MOSCOW, Idaho – Two seasons ago, Dylan Thigpen was a breakout star in Idaho spring football.
Every practice, Thigpen pressed the defense. In a notable run in a scrimmage, he cleared a gap in the middle of the line and outran pursuers for a 67-yard touchdown.
His depth chart ascent, however, came to an instant halt early in the spring game when Thigpen absorbed a devastating hit to his right knee. He tore the anterior cruciate ligament, medial collateral ligament, posterior cruciate ligament and meniscus – nearly all the supporting structure of the joint. His knee, at that point, was pretty much held together with hope.
Even hope took a subsequent hit when Dr. Patrick McCulloch, a noted Houston-area surgeon who repaired Thigpen’s knee, cautioned him that he might not make it back from such an injury.
Thigpen sat out the 2018 season. Last spring, while the rest of the Vandals practiced football, Thigpen worked agility drills on the sidelines with a trainer. He was finally cleared to return to play this summer.
Early in practice Tuesday, the Vandals running backs did a drill that required them to move laterally and turn upfield. Thigpen was distinctive in the group for the black brace over leggings he wore on his knee. But when it was his turn, he changed directions with a jump cut, a move that requires knees to absorb considerable force.
“That’s what we’re talking about. That’s the stuff he needs to do,” running backs coach Brian Reader said.
From the despairing days after the injury through the tedium of small recovery gains – like being able to stand without a full length leg brace and crutches a month after surgery – Thigpen, a redshirt junior, has done what he needed to return to the Vandals – not so much patiently as doggedly.
“Not rushing it has been the hard part,” Thigpen said.
He said watching from the sidelines as the Vandals practiced in spring “was nothing but motivation to me.”
Thigpen continues to feel twinges in his knee and must remind himself not to favor it.
“I’m still a little nervous,” Thigpen said after the Vandals began contract work this week. “(The injury) was such a big part of my life for a year.”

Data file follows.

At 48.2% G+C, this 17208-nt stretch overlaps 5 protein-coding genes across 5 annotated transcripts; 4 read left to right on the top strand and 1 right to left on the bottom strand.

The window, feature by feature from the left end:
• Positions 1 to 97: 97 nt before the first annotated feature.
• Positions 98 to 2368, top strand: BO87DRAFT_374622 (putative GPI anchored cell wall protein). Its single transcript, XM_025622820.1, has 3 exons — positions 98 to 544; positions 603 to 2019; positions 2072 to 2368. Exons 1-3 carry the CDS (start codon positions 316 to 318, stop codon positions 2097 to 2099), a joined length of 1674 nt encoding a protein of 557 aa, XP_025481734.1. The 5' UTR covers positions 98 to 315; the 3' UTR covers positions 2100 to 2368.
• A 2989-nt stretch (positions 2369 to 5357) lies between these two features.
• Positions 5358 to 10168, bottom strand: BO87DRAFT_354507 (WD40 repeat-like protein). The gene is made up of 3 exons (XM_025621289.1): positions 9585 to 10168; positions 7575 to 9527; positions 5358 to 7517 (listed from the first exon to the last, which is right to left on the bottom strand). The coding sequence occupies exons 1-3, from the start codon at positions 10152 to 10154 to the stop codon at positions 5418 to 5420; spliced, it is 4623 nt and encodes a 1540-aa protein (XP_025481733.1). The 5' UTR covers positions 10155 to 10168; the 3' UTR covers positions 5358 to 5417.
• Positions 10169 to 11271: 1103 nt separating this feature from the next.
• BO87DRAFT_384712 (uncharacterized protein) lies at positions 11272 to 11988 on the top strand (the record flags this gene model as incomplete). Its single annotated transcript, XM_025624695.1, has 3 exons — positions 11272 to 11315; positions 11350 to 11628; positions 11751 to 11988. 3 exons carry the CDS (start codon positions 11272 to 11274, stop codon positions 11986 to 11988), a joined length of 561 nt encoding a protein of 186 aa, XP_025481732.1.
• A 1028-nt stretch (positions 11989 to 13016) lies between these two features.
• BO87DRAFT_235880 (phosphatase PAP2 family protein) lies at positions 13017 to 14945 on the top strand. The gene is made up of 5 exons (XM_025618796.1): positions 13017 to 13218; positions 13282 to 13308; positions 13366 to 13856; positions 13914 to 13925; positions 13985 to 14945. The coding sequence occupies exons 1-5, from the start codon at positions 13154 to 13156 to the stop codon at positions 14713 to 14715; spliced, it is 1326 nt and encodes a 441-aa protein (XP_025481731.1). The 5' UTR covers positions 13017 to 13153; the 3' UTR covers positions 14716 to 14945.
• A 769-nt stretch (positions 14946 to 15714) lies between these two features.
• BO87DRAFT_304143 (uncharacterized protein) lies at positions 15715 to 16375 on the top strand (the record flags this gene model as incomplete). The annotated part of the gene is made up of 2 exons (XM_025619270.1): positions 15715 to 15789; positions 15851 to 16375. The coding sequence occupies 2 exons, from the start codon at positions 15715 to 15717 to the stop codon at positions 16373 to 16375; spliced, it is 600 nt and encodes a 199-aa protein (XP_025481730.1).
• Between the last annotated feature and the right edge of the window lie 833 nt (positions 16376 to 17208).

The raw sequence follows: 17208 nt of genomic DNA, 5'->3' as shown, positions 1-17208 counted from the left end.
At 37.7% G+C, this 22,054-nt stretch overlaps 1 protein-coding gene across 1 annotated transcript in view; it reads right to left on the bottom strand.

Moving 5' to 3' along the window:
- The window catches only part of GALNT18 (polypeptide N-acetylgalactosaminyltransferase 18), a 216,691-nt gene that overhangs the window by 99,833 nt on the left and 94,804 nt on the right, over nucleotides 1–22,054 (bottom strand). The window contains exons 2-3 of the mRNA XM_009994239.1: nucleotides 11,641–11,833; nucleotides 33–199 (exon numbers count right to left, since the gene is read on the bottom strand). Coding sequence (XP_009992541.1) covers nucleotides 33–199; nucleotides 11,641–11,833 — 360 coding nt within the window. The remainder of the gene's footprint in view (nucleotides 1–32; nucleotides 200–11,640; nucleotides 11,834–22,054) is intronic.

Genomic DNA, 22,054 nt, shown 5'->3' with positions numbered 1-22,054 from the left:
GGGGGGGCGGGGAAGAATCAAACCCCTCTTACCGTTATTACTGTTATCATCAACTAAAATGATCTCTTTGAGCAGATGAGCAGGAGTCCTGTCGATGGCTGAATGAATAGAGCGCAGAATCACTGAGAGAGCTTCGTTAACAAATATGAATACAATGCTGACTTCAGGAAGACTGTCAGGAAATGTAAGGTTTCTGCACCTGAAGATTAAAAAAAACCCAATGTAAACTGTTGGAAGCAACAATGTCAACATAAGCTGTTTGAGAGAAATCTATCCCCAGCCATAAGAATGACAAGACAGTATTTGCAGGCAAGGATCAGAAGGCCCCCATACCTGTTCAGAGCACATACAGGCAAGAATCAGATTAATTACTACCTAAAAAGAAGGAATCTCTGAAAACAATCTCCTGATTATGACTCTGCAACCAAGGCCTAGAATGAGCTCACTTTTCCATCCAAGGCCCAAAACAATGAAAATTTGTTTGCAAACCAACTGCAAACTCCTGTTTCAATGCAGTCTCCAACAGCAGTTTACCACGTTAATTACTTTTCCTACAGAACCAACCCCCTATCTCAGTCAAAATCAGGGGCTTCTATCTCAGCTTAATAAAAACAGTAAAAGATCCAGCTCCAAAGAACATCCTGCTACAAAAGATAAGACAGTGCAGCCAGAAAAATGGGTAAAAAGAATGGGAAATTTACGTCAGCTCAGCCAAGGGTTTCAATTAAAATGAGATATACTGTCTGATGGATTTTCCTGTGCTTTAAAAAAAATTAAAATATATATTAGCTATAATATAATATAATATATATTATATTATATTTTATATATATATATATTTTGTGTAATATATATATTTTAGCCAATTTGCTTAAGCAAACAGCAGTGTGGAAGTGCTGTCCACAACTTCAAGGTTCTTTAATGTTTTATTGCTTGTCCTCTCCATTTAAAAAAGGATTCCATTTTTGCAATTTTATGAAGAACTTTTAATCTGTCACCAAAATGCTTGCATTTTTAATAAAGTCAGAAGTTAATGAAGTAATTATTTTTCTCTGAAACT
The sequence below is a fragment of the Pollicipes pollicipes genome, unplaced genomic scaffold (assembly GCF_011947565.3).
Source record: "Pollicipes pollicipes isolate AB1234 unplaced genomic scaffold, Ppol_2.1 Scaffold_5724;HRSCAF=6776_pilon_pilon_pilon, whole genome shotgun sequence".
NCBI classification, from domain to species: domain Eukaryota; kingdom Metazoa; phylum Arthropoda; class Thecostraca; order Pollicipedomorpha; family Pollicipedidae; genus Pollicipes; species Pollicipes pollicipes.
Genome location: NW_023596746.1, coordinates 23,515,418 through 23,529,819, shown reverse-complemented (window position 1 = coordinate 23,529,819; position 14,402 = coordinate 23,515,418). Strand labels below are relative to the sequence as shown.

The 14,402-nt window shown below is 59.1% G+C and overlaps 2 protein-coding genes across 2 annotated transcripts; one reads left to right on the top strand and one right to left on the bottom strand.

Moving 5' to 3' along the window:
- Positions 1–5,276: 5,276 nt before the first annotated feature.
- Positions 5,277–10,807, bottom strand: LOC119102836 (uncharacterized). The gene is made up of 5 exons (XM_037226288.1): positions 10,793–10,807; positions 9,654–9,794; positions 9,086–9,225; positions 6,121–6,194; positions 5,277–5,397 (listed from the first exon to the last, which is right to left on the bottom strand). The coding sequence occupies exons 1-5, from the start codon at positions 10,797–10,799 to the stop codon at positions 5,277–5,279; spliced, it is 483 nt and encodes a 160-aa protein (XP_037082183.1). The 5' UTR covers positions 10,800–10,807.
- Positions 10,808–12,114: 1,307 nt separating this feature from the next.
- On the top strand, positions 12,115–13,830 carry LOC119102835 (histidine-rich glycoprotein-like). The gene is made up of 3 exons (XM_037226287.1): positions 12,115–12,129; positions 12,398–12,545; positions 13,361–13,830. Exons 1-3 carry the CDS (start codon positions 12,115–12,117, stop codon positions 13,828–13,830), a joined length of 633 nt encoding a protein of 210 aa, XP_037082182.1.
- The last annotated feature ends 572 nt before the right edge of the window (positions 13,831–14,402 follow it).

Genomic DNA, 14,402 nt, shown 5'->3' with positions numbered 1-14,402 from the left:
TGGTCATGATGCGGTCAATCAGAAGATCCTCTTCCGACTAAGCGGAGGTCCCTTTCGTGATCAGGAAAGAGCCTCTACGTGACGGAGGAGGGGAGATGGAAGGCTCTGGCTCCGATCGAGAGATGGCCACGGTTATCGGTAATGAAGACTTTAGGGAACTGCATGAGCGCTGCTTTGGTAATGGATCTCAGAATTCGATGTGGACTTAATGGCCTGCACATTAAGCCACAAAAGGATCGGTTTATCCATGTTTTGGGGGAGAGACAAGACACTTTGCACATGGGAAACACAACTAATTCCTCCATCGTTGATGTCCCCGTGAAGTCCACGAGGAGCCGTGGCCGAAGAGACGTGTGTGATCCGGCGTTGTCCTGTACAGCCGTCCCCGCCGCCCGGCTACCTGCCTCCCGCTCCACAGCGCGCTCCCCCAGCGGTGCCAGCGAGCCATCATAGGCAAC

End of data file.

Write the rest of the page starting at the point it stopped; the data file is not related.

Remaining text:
The team practiced in shoulder pads and helmets Tuesday, which limited hitting to upper-body, pad-on-pad knocks, but still enough to jar people off their feet.
“It was my first time taking a hit in a year,” Thigpen said. “It took a few reps, then I thought, ‘OK, this is football. I’m a football player. Let’s get it.’ ”
It’s another big step in Thigpen’s return, according to Reader, who said Thigpen needs to regain confidence in his knee.
Thigpen said he needed Reader “to believe in me, to let me know it was OK to struggle a little bit if I was not quite ready for things.”
Even now, Thigpen’s running is more determined than explosive.
“Now and then I feel a glimpse of something I used to have,” he said. Reader believes Thigpen can return to being the runner he was two years ago.
“It will just take him this camp to find that again, that burst. I think it will come back real quick,” Reader said.
The mechanics of playing running back never left. Thigpen still runs with a forward lean, leading with his pads. He quickly gets a good angle on pass blocks.
“He has experience and he knows the offense,” Reader said.
Thigpen knows he is going to have an ongoing relationship with Idaho’s training staff to manage his traumatized knee. He is thankful for the care and feels it is a small price to pay to continue playing.
“I would have missed the camaraderie,” he said of the prospect of giving up football . “The locker room after practice or a game, you can’t replicate that.”
The common goal is to have Thigpen at 100 percent by Idaho’s opening game against Penn State.
“(He has) fantastic vision,” Reader said. “He can see holes, make cuts. That’s the old Dylan right there.
“My goal is for him to be Dylan Thigpen before we play Penn State, to be comfortable playing fast and hard. We’re real close to it.”
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